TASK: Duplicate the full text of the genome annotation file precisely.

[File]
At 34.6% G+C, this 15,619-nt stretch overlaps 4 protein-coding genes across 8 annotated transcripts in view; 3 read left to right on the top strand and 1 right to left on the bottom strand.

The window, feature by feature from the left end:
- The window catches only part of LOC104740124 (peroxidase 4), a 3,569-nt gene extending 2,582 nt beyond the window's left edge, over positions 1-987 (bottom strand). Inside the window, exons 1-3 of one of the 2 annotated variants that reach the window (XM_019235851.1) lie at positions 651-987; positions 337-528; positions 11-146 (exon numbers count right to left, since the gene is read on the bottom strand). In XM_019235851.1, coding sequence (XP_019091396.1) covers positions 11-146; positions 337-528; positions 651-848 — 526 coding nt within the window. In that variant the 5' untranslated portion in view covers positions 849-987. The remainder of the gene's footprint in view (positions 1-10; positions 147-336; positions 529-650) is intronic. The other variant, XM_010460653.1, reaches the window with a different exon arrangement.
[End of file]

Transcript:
At 34.6% G+C, this 15,619-nt stretch overlaps 4 protein-coding genes across 8 annotated transcripts in view; 3 read left to right on the top strand and 1 right to left on the bottom strand.

The window, feature by feature from the left end:
- The window catches only part of LOC104740124 (peroxidase 4), a 3,569-nt gene extending 2,582 nt beyond the window's left edge, over positions 1-987 (bottom strand). Inside the window, exons 1-3 of one of the 2 annotated variants that reach the window (XM_019235851.1) lie at positions 651-987; positions 337-528; positions 11-146 (exon numbers count right to left, since the gene is read on the bottom strand). In XM_019235851.1, coding sequence (XP_019091396.1) covers positions 11-146; positions 337-528; positions 651-848 — 526 coding nt within the window. In that variant the 5' untranslated portion in view covers positions 849-987. The remainder of the gene's footprint in view (positions 1-10; positions 147-336; positions 529-650) is intronic. The other variant, XM_010460653.1, reaches the window with a different exon arrangement.